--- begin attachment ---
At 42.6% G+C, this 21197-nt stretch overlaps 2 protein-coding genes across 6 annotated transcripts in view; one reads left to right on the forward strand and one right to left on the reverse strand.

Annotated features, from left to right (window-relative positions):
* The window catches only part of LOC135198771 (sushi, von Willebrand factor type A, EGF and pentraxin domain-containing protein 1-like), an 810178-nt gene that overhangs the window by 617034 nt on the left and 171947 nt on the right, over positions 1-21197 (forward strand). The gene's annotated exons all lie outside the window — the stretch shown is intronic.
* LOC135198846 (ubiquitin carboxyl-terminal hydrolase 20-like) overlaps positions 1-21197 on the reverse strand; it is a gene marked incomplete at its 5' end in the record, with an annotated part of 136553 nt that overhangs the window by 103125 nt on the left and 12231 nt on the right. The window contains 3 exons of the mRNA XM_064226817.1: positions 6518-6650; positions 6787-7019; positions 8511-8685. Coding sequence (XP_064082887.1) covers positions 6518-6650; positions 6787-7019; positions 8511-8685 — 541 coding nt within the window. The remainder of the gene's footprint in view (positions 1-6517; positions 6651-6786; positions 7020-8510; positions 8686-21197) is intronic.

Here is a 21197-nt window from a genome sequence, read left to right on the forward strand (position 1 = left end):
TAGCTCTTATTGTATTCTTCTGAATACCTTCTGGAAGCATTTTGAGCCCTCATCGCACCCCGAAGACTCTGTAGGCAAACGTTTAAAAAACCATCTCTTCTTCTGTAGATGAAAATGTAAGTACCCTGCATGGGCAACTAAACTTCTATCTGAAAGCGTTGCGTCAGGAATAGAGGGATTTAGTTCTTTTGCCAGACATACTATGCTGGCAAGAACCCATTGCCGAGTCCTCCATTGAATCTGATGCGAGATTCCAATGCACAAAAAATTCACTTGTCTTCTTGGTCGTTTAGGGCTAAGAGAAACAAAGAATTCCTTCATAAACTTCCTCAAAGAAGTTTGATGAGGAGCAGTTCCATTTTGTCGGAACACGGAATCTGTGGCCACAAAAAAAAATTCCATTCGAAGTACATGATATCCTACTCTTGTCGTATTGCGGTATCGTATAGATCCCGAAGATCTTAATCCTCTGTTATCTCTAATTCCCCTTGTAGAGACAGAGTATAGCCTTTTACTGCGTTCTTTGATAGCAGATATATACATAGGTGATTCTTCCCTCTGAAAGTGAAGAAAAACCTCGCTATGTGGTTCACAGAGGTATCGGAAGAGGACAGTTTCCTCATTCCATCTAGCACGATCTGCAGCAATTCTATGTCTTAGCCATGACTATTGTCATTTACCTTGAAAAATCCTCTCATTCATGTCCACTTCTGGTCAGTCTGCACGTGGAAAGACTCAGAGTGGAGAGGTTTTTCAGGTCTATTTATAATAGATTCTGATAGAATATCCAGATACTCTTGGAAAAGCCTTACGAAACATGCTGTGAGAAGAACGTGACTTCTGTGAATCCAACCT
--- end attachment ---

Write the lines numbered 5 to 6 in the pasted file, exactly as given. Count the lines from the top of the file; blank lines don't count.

Here is a 21197-nt window from a genome sequence, read left to right on the forward strand (position 1 = left end):
TAGCTCTTATTGTATTCTTCTGAATACCTTCTGGAAGCATTTTGAGCCCTCATCGCACCCCGAAGACTCTGTAGGCAAACGTTTAAAAAACCATCTCTTCTTCTGTAGATGAAAATGTAAGTACCCTGCATGGGCAACTAAACTTCTATCTGAAAGCGTTGCGTCAGGAATAGAGGGATTTAGTTCTTTTGCCAGACATACTATGCTGGCAAGAACCCATTGCCGAGTCCTCCATTGAATCTGATGCGAGATTCCAATGCACAAAAAATTCACTTGTCTTCTTGGTCGTTTAGGGCTAAGAGAAACAAAGAATTCCTTCATAAACTTCCTCAAAGAAGTTTGATGAGGAGCAGTTCCATTTTGTCGGAACACGGAATCTGTGGCCACAAAAAAAAATTCCATTCGAAGTACATGATATCCTACTCTTGTCGTATTGCGGTATCGTATAGATCCCGAAGATCTTAATCCTCTGTTATCTCTAATTCCCCTTGTAGAGACAGAGTATAGCCTTTTACTGCGTTCTTTGATAGCAGATATATACATAGGTGATTCTTCCCTCTGAAAGTGAAGAAAAACCTCGCTATGTGGTTCACAGAGGTATCGGAAGAGGACAGTTTCCTCATTCCATCTAGCACGATCTGCAGCAATTCTATGTCTTAGCCATGACTATTGTCATTTACCTTGAAAAATCCTCTCATTCATGTCCACTTCTGGTCAGTCTGCACGTGGAAAGACTCAGAGTGGAGAGGTTTTTCAGGTCTATTTATAATAGATTCTGATAGAATATCCAGATACTCTTGGAAAAGCCTTACGAAACATGCTGTGAGAAGAACGTGACTTCTGTGAATCCAACCT